IE 11 is not supported. For an optimal experience visit our site on another browser.

Donald Trump's plan to solve the racial divide

Donald Trump says he has the solution to withering race relations in America – a good dose of “spirit” and jobs.
Republican presidential candidate Donald Trump speaks at a campaign rally, Feb. 22, 2016, in Las Vegas. (Photo by John Locher/AP)
Republican presidential candidate Donald Trump speaks at a campaign rally, Feb. 22, 2016, in Las Vegas.

Donald Trump says he has the solution to withering race relations in America – a good dose of “spirit” and jobs.

During an interview with the editorial board of The Washington Post this week, Trump talked broadly about foreign policy and tackling the expanding terror threat to America and its allies.

He talked about curbing the trillions of dollars in foreign aid that the government hands out across the globe, and redirecting much of it back to America, where it could be used to rebuild crumbling infrastructure, decaying schools and blighted urban communities.

But he also addressed, albeit rather one-dimensionally, his approach to bridging the widening chasm between the races and what a President Donald Trump could do to head off the sort of racially charged uprisings that have torn through places like Ferguson, Missouri, and Baltimore over the past year and a half.

RELATED: In reaction to Brussels terror attack, Trump says 'more' torture

“There’s a racial division that’s incredible actually in the country. I think it’s as bad, I mean you have to say it’s as bad or almost as bad as it’s ever been. And there’s a lack of spirit. And one thing I thought that would happen, and it hasn’t happened, unfortunately, I thought that President Obama would be a great cheerleader for the country. And it just hasn’t happened,” Trump said. “When you look at the Ferguson problems and the Baltimore problems and the Detroit problems. And you know there’s a lack of spirit. I actually think I’d be a great cheerleader – beyond other things, the other things that I’d do – I actually think I’d be a great cheerleader for the country. Because a lot of people feel it’s a hopeless situation. A lot of people in the inner cities they feel that way. And you have to start by giving them hope and giving them spirit and that has not taken place. Just has not taken place.”

Trump proposed economic zones and incentives for companies to move into the inner city and opined time and again on the lack of spirit in depleted black communities in particular. Trump’s non-interventionist foreign policy, according to the candidate, would position us to “rebuild our country.”

In Trump’s proposition of morale boosting and cheerleading and incentives for economic inclusion of poor and minority communities, there seems to be a contradictory spirit in terms of tone and rhetoric from what we’ve witnessed as Trump has campaigned across the country.

Trump rallies have increasingly turned into violent, virulent affairs, drawing the worst out of his supporters and protesters alike. Protesters who have attended his rallies have been punched, kicked and jeered, sometimes with racial epithets hurled at them by Trump’s supporters.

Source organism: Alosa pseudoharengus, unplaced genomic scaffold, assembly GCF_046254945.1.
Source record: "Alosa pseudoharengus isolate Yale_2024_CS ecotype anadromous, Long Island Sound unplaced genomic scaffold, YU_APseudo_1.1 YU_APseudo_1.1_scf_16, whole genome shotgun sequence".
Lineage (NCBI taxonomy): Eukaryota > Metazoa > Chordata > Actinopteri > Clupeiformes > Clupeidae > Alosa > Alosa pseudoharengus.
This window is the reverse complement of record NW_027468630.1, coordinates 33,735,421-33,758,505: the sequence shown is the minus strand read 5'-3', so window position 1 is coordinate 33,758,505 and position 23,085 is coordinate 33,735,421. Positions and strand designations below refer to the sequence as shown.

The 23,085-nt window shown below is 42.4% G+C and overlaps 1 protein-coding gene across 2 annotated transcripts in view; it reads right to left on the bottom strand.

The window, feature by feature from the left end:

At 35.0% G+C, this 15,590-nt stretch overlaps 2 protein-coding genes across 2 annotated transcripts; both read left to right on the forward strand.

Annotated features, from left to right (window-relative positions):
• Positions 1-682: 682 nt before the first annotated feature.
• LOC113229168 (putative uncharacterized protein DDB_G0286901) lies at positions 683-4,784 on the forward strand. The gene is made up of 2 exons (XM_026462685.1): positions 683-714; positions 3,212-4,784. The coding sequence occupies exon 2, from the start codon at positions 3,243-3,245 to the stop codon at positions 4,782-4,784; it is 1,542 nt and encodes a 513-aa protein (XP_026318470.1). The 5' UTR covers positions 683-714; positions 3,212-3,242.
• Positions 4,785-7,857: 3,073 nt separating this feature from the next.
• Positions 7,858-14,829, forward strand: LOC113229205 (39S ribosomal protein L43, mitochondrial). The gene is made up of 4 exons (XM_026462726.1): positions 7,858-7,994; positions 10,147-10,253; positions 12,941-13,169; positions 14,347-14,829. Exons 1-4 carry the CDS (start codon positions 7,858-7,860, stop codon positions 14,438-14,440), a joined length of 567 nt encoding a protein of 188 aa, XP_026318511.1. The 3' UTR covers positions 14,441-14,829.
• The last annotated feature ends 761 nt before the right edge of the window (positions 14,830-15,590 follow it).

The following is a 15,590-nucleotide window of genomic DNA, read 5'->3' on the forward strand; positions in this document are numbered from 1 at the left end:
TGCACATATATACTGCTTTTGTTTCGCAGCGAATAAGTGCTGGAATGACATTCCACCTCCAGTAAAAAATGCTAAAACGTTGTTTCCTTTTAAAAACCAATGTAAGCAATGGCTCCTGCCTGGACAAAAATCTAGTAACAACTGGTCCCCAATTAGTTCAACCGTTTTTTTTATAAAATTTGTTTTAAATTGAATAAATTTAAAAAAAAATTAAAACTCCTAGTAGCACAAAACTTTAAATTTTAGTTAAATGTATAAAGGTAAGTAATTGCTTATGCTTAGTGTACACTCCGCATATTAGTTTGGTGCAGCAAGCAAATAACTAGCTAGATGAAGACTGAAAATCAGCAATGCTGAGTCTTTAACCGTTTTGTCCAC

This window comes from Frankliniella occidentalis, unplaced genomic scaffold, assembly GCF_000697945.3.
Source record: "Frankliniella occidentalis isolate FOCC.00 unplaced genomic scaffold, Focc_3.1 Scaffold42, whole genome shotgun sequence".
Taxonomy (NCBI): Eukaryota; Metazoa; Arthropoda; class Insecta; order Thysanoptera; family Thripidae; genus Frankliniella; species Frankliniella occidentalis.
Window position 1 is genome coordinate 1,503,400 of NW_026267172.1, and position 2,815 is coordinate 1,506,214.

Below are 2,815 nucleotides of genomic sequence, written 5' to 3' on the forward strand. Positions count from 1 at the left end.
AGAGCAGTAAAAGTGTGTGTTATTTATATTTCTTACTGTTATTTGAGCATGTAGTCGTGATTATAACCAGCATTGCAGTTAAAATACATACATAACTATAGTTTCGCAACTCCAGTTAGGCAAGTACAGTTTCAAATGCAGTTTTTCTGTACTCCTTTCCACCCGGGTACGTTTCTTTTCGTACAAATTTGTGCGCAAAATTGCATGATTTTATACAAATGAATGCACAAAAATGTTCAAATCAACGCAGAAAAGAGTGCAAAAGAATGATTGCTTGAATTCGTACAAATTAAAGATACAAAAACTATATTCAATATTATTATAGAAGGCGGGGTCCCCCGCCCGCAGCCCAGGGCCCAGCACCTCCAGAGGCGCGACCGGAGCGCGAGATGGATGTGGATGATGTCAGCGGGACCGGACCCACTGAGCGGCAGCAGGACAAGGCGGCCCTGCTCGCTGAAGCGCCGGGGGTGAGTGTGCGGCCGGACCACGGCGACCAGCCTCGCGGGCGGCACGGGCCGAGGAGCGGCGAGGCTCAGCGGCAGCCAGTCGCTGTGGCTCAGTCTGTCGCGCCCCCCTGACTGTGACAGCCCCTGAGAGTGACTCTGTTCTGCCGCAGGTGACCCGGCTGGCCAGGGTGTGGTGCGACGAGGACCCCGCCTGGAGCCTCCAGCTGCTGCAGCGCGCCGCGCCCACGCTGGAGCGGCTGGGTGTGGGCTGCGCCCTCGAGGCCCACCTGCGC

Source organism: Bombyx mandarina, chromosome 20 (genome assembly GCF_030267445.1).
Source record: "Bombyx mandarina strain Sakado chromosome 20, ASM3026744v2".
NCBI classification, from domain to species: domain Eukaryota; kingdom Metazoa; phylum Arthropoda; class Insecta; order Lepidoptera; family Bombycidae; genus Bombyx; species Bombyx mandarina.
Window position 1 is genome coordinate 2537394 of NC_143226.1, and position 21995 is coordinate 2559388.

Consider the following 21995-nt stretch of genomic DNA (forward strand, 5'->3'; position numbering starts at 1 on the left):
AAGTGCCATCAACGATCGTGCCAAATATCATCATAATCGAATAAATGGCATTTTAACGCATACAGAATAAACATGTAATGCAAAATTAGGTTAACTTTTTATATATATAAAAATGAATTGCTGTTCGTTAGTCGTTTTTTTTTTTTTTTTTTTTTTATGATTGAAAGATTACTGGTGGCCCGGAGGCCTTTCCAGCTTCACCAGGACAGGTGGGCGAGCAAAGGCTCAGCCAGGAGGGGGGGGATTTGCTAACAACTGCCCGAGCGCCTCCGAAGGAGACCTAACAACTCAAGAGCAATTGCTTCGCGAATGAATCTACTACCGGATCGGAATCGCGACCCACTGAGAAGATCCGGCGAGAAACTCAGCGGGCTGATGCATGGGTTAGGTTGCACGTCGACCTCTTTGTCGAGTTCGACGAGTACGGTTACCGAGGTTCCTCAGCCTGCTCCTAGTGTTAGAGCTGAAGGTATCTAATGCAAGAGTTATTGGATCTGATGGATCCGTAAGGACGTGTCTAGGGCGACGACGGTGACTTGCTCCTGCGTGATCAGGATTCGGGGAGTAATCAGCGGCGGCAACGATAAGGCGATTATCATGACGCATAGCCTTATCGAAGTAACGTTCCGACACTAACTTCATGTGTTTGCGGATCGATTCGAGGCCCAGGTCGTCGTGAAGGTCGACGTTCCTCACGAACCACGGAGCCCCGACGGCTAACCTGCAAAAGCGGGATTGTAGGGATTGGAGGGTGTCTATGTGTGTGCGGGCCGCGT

Like a maestro, Trump has time and again whipped his audiences into a frenzy with talk of building a wall along the Mexican border and insults for those who oppose him. Trump’s incendiary, often coded racial language from center stage has done little to boost the spirits of those who’ve taken umbrage to Trump’s anti-everyone-else brand of politics.

When asked by The Washington Post about racial disparities in the criminal justice system and the sour relationship between the police and people of color being at the root of recent unrest, Trump deferred mostly to his support of law enforcement rather than dig in with a concrete answer.

“I’ve read where there are and I’ve read where there aren’t. I mean, I’ve read both. And, you know, I have no opinion on that,” Trump said. Yet, despite feigning ignorance to the well-reported disparities black people face in the criminal justice system, Trump finally allowed that if true “it would concern me.”

At one point in the interview he referenced a Rite Aid store that was razed during the riots that unfurled in Baltimore in the wake of the killing of Freddie Gray while in police custody. “It took them 20 years to get it built, one store, and it burned down in one night—we have to create incentives for people to love what they are doing, and to make money. And to create, you know, to really create a better life for themselves.”

Trump's hammering at the economic conditions that anchor life in many of our most beleaguered communities did offer a bit of cold hard perspective. Particularly in his juxtaposition of the economic investment and opportunity offered overseas compared to what America offers to those on the other side of the tracks.

“It doesn’t seem right that you will have a situation like Baltimore, and many other places, let’s use Baltimore as an example, there are many Baltimores in this country… But that you’ll have a situation like that, and then we’re over nation-building with other, with countries that in many cases don’t want us there. They want our money, but they don’t want us,” Trump said.

“Jobs are so important,” he said, elaborating on his jobs-as-a-counterbalance-to-unrest point. “There are no jobs. There are none. You go to those communities and you can’t – there is nothing there. There is no incentive for people. It is a very sad situation. And what makes it even sadder is that we are spending so much money in other countries and our own country has vast pockets of poverty and a lot of this is caused by the fact that there are no jobs.”